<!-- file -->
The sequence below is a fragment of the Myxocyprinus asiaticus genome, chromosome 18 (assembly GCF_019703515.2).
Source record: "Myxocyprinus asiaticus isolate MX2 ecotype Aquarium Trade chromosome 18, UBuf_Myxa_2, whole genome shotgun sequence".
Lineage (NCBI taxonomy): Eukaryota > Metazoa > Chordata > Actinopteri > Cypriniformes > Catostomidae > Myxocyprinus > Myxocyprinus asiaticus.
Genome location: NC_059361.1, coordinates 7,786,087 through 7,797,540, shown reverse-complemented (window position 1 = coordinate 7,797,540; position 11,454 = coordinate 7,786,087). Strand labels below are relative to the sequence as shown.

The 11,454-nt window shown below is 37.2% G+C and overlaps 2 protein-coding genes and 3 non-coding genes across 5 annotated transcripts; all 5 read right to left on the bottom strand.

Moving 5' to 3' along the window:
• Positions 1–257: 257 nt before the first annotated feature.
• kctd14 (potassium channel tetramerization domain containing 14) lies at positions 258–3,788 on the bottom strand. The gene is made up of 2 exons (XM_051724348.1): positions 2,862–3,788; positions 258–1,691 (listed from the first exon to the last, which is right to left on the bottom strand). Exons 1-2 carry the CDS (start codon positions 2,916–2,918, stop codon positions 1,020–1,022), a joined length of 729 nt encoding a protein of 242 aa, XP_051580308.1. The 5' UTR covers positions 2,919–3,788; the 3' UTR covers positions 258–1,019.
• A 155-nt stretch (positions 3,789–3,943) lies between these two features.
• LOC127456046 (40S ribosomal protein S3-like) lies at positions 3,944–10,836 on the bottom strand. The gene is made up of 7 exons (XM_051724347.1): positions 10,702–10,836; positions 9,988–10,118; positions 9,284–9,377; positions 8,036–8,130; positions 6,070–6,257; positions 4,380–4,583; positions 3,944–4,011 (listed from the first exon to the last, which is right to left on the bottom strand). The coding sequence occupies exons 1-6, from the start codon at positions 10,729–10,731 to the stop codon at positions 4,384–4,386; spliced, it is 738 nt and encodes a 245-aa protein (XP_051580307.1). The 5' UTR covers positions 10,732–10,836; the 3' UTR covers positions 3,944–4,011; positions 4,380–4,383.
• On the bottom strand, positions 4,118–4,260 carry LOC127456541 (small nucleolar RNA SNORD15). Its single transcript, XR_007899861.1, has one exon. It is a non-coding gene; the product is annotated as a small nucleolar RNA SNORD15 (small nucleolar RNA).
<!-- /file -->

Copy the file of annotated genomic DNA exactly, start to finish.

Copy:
The sequence below is a fragment of the Myxocyprinus asiaticus genome, chromosome 18 (assembly GCF_019703515.2).
Source record: "Myxocyprinus asiaticus isolate MX2 ecotype Aquarium Trade chromosome 18, UBuf_Myxa_2, whole genome shotgun sequence".
Lineage (NCBI taxonomy): Eukaryota > Metazoa > Chordata > Actinopteri > Cypriniformes > Catostomidae > Myxocyprinus > Myxocyprinus asiaticus.
Genome location: NC_059361.1, coordinates 7,786,087 through 7,797,540, shown reverse-complemented (window position 1 = coordinate 7,797,540; position 11,454 = coordinate 7,786,087). Strand labels below are relative to the sequence as shown.

The 11,454-nt window shown below is 37.2% G+C and overlaps 2 protein-coding genes and 3 non-coding genes across 5 annotated transcripts; all 5 read right to left on the bottom strand.

Moving 5' to 3' along the window:
• Positions 1–257: 257 nt before the first annotated feature.
• kctd14 (potassium channel tetramerization domain containing 14) lies at positions 258–3,788 on the bottom strand. The gene is made up of 2 exons (XM_051724348.1): positions 2,862–3,788; positions 258–1,691 (listed from the first exon to the last, which is right to left on the bottom strand). Exons 1-2 carry the CDS (start codon positions 2,916–2,918, stop codon positions 1,020–1,022), a joined length of 729 nt encoding a protein of 242 aa, XP_051580308.1. The 5' UTR covers positions 2,919–3,788; the 3' UTR covers positions 258–1,019.
• A 155-nt stretch (positions 3,789–3,943) lies between these two features.
• LOC127456046 (40S ribosomal protein S3-like) lies at positions 3,944–10,836 on the bottom strand. The gene is made up of 7 exons (XM_051724347.1): positions 10,702–10,836; positions 9,988–10,118; positions 9,284–9,377; positions 8,036–8,130; positions 6,070–6,257; positions 4,380–4,583; positions 3,944–4,011 (listed from the first exon to the last, which is right to left on the bottom strand). The coding sequence occupies exons 1-6, from the start codon at positions 10,729–10,731 to the stop codon at positions 4,384–4,386; spliced, it is 738 nt and encodes a 245-aa protein (XP_051580307.1). The 5' UTR covers positions 10,732–10,836; the 3' UTR covers positions 3,944–4,011; positions 4,380–4,383.
• On the bottom strand, positions 4,118–4,260 carry LOC127456541 (small nucleolar RNA SNORD15). Its single transcript, XR_007899861.1, has one exon. It is a non-coding gene; the product is annotated as a small nucleolar RNA SNORD15 (small nucleolar RNA).